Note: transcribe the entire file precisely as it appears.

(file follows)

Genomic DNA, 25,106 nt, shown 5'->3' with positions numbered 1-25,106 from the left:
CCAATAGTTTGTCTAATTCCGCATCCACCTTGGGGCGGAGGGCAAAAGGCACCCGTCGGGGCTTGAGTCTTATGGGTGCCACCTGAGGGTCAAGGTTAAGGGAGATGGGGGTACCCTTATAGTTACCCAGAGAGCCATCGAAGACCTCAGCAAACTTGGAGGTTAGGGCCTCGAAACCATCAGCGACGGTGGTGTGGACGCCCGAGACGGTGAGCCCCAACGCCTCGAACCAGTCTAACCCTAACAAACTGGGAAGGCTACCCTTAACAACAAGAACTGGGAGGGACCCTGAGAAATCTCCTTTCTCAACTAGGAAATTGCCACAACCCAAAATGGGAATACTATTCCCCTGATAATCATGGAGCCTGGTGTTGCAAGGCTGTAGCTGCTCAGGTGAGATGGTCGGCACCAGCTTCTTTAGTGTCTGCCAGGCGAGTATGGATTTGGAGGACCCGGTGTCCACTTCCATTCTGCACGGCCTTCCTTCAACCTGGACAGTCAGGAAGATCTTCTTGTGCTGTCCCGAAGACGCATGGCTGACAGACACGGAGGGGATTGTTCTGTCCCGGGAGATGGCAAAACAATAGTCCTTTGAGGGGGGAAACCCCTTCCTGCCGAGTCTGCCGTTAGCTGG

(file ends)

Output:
Genomic DNA, 25,106 nt, shown 5'->3' with positions numbered 1-25,106 from the left:
CCAATAGTTTGTCTAATTCCGCATCCACCTTGGGGCGGAGGGCAAAAGGCACCCGTCGGGGCTTGAGTCTTATGGGTGCCACCTGAGGGTCAAGGTTAAGGGAGATGGGGGTACCCTTATAGTTACCCAGAGAGCCATCGAAGACCTCAGCAAACTTGGAGGTTAGGGCCTCGAAACCATCAGCGACGGTGGTGTGGACGCCCGAGACGGTGAGCCCCAACGCCTCGAACCAGTCTAACCCTAACAAACTGGGAAGGCTACCCTTAACAACAAGAACTGGGAGGGACCCTGAGAAATCTCCTTTCTCAACTAGGAAATTGCCACAACCCAAAATGGGAATACTATTCCCCTGATAATCATGGAGCCTGGTGTTGCAAGGCTGTAGCTGCTCAGGTGAGATGGTCGGCACCAGCTTCTTTAGTGTCTGCCAGGCGAGTATGGATTTGGAGGACCCGGTGTCCACTTCCATTCTGCACGGCCTTCCTTCAACCTGGACAGTCAGGAAGATCTTCTTGTGCTGTCCCGAAGACGCATGGCTGACAGACACGGAGGGGATTGTTCTGTCCCGGGAGATGGCAAAACAATAGTCCTTTGAGGGGGGAAACCCCTTCCTGCCGAGTCTGCCGTTAGCTGG